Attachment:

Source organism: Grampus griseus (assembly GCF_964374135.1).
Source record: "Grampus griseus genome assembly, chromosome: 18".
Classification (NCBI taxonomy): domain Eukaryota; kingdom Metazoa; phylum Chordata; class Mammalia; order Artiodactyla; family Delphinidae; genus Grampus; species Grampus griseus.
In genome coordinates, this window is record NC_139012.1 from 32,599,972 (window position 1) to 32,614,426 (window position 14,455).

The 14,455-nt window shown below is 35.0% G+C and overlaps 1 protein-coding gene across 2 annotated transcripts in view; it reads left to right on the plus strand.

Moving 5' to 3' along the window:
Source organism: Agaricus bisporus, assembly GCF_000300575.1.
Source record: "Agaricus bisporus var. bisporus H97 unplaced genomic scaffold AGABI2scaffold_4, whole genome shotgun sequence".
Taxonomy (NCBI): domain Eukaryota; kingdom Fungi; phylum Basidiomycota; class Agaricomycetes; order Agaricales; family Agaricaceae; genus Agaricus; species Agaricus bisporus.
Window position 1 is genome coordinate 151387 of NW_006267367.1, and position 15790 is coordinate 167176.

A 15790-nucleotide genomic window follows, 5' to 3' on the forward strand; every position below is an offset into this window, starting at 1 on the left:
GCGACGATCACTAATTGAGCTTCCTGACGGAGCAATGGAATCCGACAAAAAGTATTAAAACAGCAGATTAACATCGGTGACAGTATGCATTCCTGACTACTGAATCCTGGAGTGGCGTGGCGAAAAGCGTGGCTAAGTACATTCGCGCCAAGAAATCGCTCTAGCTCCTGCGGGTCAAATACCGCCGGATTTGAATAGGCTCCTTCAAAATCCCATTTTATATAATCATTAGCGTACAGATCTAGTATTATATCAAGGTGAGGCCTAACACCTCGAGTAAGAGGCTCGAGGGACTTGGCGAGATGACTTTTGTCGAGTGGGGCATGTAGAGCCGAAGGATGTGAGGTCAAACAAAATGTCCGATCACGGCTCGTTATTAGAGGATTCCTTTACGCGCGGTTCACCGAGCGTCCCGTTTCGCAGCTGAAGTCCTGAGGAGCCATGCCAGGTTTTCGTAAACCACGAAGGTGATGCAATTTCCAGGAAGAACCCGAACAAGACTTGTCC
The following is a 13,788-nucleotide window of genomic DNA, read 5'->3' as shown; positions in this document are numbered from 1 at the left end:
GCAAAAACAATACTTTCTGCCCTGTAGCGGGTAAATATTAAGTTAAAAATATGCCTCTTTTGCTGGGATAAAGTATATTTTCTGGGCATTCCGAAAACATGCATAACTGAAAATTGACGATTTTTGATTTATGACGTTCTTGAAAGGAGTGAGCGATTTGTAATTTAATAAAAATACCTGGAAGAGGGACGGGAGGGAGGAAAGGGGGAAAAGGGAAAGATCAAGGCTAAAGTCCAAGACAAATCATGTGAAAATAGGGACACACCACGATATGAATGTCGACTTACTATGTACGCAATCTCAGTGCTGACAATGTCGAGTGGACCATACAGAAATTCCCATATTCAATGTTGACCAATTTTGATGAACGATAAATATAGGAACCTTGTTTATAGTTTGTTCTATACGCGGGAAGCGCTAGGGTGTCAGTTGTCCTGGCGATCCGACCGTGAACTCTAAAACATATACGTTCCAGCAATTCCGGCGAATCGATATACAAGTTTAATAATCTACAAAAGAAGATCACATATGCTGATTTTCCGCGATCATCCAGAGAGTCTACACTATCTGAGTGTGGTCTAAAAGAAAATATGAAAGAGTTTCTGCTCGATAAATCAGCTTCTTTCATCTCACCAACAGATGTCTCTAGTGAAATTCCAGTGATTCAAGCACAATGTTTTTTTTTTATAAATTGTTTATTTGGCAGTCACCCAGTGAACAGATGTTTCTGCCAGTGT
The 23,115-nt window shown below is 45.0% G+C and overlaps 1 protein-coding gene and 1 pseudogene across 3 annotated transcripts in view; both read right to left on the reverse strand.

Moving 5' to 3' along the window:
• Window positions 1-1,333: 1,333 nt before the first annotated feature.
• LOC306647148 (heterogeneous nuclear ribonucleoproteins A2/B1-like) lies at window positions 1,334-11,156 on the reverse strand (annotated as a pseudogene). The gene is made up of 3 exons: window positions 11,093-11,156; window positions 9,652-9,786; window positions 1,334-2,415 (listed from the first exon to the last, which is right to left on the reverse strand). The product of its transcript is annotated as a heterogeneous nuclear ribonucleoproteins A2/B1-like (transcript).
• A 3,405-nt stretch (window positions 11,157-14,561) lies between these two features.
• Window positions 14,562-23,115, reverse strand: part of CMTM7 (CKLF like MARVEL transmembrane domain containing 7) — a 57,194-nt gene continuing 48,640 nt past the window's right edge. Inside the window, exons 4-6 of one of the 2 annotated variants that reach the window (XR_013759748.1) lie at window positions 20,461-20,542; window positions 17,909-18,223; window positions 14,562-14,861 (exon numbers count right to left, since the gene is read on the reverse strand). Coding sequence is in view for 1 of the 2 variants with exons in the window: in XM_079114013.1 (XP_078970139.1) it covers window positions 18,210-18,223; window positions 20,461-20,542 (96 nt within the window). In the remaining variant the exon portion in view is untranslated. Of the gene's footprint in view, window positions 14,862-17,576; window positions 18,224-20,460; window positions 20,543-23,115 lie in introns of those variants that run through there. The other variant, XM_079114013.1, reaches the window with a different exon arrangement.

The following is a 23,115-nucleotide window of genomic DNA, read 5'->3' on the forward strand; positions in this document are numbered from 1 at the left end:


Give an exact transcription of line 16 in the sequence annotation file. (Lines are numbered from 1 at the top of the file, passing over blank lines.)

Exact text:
Moving 5' to 3' along the window: